Leatherback turtle carcass, found off Cornish coast, is brought to ZSL for Post Mortem examination
Thursday 24 May 2001
A carcass of an adult male leatherback turtle (Dermochelys coriacea) was brought to the Zoological Society of London (ZSL) on Wednesday 23 May for post mortem examination by Veterinary pathologists Dr Andrew Cunningham and Paul Jepson.
The turtle was found on Monday 21 May, tangled in a lobster-pot line, by a local fisherman in Trevaunance Cove, St Agnes, north Cornwall. Having retrieved the animal, which was already dead, the fisherman contacted the Cornwall Wildlife Trust who in turn reported it to Rod Penrose from Marine Environmental Monitoring.
"I was surprised to receive a report of a leatherback stranding so early in the year," comments Rod Penrose. "These type of strandings are seasonal and usually occur from August onwards."
Weighing over 300kgs and measuring 2.1m, the turtle was transported in a flatbed truck to the ZSL’s pathology unit at Regent’s Park.
At the end of last year, the responsibility for the post mortem investigations of turtles was assigned to the UK Marine Mammal Strandings Project based at ZSL, which is funded by DETR.
"As part of the Marine Mammal Strandings Project we regularly carry out post mortem examinations on dolphins, porpoises and whales," says Paul Jepson, Veterinary Pathologist. "Leatherback turtle strandings are rare, and it is helpful in our continuing studies into the environmental effects on marine animals."
It is difficult to speculate on the turtle’s age and cause of death until further post mortem examinations have been carried out.
"It is very important to determine causes of death to assess whether there are any underlying problems, such as infectious disease or pollution," says Dr Andrew Cunningham, ZSL’s Veterinary Pathologist. "Determining the health status of our wildlife plays an important role in conservation."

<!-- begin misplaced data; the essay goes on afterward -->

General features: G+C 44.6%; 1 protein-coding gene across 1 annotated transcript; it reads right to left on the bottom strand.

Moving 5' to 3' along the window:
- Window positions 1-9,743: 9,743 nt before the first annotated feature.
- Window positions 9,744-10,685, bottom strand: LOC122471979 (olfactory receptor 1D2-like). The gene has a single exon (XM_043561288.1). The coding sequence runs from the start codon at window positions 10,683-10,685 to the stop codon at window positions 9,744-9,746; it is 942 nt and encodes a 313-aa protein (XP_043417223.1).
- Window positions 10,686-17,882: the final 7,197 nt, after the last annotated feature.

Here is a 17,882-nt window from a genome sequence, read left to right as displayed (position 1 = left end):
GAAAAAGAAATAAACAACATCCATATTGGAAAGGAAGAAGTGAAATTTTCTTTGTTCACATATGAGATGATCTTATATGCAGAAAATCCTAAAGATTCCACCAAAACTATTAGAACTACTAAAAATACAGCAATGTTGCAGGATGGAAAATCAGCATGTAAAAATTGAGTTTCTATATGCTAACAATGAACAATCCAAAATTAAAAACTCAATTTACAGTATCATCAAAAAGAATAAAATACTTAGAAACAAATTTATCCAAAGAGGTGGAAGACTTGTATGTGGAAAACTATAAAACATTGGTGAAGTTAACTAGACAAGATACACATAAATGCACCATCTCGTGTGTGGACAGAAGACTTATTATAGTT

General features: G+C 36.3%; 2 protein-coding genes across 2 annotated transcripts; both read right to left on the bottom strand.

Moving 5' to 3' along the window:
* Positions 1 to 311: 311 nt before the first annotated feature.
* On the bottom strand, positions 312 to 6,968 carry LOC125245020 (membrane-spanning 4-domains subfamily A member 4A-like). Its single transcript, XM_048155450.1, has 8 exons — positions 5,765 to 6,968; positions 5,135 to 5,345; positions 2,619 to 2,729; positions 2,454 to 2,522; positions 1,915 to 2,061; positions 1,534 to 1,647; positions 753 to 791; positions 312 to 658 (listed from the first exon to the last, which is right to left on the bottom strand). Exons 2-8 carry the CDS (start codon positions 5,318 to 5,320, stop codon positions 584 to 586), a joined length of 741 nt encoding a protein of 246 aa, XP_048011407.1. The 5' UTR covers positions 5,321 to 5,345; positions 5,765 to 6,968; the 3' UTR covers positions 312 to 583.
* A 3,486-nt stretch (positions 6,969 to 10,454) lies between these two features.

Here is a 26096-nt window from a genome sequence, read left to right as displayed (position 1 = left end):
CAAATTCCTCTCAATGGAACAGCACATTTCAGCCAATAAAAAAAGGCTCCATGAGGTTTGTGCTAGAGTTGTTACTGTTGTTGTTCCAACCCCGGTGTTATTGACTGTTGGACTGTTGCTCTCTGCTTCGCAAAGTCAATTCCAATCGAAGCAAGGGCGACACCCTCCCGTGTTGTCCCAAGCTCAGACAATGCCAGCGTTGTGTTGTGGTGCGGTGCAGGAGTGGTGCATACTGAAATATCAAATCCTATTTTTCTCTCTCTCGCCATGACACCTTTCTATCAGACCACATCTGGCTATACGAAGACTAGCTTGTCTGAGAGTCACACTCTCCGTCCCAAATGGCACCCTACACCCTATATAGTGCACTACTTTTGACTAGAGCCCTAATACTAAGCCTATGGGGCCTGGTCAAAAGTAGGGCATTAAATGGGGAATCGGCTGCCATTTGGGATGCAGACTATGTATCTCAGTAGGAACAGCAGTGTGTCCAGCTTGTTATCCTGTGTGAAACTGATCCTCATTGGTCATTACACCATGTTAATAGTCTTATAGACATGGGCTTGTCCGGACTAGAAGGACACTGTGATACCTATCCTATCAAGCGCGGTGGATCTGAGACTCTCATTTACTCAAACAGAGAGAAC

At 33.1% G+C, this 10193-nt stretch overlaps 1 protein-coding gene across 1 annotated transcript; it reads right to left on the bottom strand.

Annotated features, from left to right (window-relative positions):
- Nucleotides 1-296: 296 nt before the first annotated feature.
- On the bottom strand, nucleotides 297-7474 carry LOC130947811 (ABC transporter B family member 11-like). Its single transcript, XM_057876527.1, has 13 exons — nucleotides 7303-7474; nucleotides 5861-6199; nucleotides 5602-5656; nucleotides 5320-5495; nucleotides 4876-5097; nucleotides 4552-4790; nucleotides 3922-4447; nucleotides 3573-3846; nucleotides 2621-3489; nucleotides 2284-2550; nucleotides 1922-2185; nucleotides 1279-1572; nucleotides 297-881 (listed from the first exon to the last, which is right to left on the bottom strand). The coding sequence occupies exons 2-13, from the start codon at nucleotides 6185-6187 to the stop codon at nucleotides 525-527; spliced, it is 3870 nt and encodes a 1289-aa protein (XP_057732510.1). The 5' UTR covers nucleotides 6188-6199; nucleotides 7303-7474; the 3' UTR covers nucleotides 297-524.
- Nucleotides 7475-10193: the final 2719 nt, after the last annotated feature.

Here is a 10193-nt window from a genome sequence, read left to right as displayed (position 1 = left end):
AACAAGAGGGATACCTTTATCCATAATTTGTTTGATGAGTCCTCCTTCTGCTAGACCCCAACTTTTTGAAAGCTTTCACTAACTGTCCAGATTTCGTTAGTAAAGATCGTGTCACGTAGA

Leatherback turtles (Dermochelys coriacea) are more commonly found in warmer waters of North America and the Caribbean. Leatherbacks have become seriously endangered in the wild due to over-collection of eggs and the killing of adults for oil and meat.
Any further strandings or sightings of marine turtles should be reported to Marine Environmental Monitoring on 01348 875000.
For further information please contact:
Zoological Society of London Public Relations Office:
Peter Beatty: 020 7449 6361
Debbie Curtis: 020 7449 6363
Fax: 020 7449 6362
Notes to Editors:
The leatherback turtle has a worldwide distribution. It is found from tropical to sub-polar oceans; nests on tropical (rarely subtropical) beaches. Very little is known about the distribution of post-hatchlings and juveniles. Leatherbacks smaller than 100cm curved carapace length seem limited to regions warmer than 26 degrees centigrade.
They nest on sandy beaches. The juveniles may remain in tropical waters warmer than 26 degrees centigrade, near the coast, until they exceed 100cm in curved carapace length. When adults, they are pelagic; living in open ocean sometimes in temperatures below 10 degrees centigrade.
Leatherback turtles are critically endangered. The main threats have been a prolonged harvest of eggs and the incidental capture in oceanic fisheries. In some areas the egg harvest and illegal poaching has removed more than 95% of the clutches. Fishing activities using longline and driftnets are an important threat since juveniles and adults are captured in migratory routes. Oceanic pollution, basically by plastics is another cause of mortality.
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